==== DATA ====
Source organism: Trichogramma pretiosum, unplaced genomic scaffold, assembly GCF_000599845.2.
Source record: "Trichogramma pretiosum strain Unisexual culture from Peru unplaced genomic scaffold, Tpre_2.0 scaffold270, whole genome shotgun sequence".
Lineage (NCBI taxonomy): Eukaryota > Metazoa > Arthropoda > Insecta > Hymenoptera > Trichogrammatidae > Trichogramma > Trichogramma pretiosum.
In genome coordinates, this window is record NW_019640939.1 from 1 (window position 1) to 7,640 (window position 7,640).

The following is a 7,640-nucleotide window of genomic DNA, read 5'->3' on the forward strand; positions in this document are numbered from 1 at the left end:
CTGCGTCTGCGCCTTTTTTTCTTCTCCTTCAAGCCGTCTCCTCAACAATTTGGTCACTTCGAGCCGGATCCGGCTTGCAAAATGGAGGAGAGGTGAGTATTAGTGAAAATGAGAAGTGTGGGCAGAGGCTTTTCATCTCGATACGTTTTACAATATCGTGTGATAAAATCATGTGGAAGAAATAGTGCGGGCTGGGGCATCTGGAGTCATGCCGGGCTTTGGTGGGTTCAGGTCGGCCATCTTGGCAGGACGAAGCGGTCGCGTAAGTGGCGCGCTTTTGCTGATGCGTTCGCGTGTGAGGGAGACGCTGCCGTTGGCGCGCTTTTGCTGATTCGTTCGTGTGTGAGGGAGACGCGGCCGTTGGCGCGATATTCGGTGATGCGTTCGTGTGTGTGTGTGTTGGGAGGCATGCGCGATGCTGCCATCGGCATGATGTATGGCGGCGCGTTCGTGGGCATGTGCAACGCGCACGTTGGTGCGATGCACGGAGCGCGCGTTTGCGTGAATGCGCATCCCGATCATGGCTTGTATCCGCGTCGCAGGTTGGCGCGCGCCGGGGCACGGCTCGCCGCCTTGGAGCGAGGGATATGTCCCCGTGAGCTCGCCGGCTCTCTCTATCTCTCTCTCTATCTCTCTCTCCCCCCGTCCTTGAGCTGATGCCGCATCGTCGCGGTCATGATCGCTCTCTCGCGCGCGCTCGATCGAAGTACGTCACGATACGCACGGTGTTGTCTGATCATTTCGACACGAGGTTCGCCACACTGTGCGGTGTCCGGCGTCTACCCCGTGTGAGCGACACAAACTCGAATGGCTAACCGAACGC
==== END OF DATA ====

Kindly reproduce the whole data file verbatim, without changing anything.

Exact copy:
Source organism: Trichogramma pretiosum, unplaced genomic scaffold, assembly GCF_000599845.2.
Source record: "Trichogramma pretiosum strain Unisexual culture from Peru unplaced genomic scaffold, Tpre_2.0 scaffold270, whole genome shotgun sequence".
Lineage (NCBI taxonomy): Eukaryota > Metazoa > Arthropoda > Insecta > Hymenoptera > Trichogrammatidae > Trichogramma > Trichogramma pretiosum.
In genome coordinates, this window is record NW_019640939.1 from 1 (window position 1) to 7,640 (window position 7,640).

The following is a 7,640-nucleotide window of genomic DNA, read 5'->3' on the forward strand; positions in this document are numbered from 1 at the left end:
CTGCGTCTGCGCCTTTTTTTCTTCTCCTTCAAGCCGTCTCCTCAACAATTTGGTCACTTCGAGCCGGATCCGGCTTGCAAAATGGAGGAGAGGTGAGTATTAGTGAAAATGAGAAGTGTGGGCAGAGGCTTTTCATCTCGATACGTTTTACAATATCGTGTGATAAAATCATGTGGAAGAAATAGTGCGGGCTGGGGCATCTGGAGTCATGCCGGGCTTTGGTGGGTTCAGGTCGGCCATCTTGGCAGGACGAAGCGGTCGCGTAAGTGGCGCGCTTTTGCTGATGCGTTCGCGTGTGAGGGAGACGCTGCCGTTGGCGCGCTTTTGCTGATTCGTTCGTGTGTGAGGGAGACGCGGCCGTTGGCGCGATATTCGGTGATGCGTTCGTGTGTGTGTGTGTTGGGAGGCATGCGCGATGCTGCCATCGGCATGATGTATGGCGGCGCGTTCGTGGGCATGTGCAACGCGCACGTTGGTGCGATGCACGGAGCGCGCGTTTGCGTGAATGCGCATCCCGATCATGGCTTGTATCCGCGTCGCAGGTTGGCGCGCGCCGGGGCACGGCTCGCCGCCTTGGAGCGAGGGATATGTCCCCGTGAGCTCGCCGGCTCTCTCTATCTCTCTCTCTATCTCTCTCTCCCCCCGTCCTTGAGCTGATGCCGCATCGTCGCGGTCATGATCGCTCTCTCGCGCGCGCTCGATCGAAGTACGTCACGATACGCACGGTGTTGTCTGATCATTTCGACACGAGGTTCGCCACACTGTGCGGTGTCCGGCGTCTACCCCGTGTGAGCGACACAAACTCGAATGGCTAACCGAACGC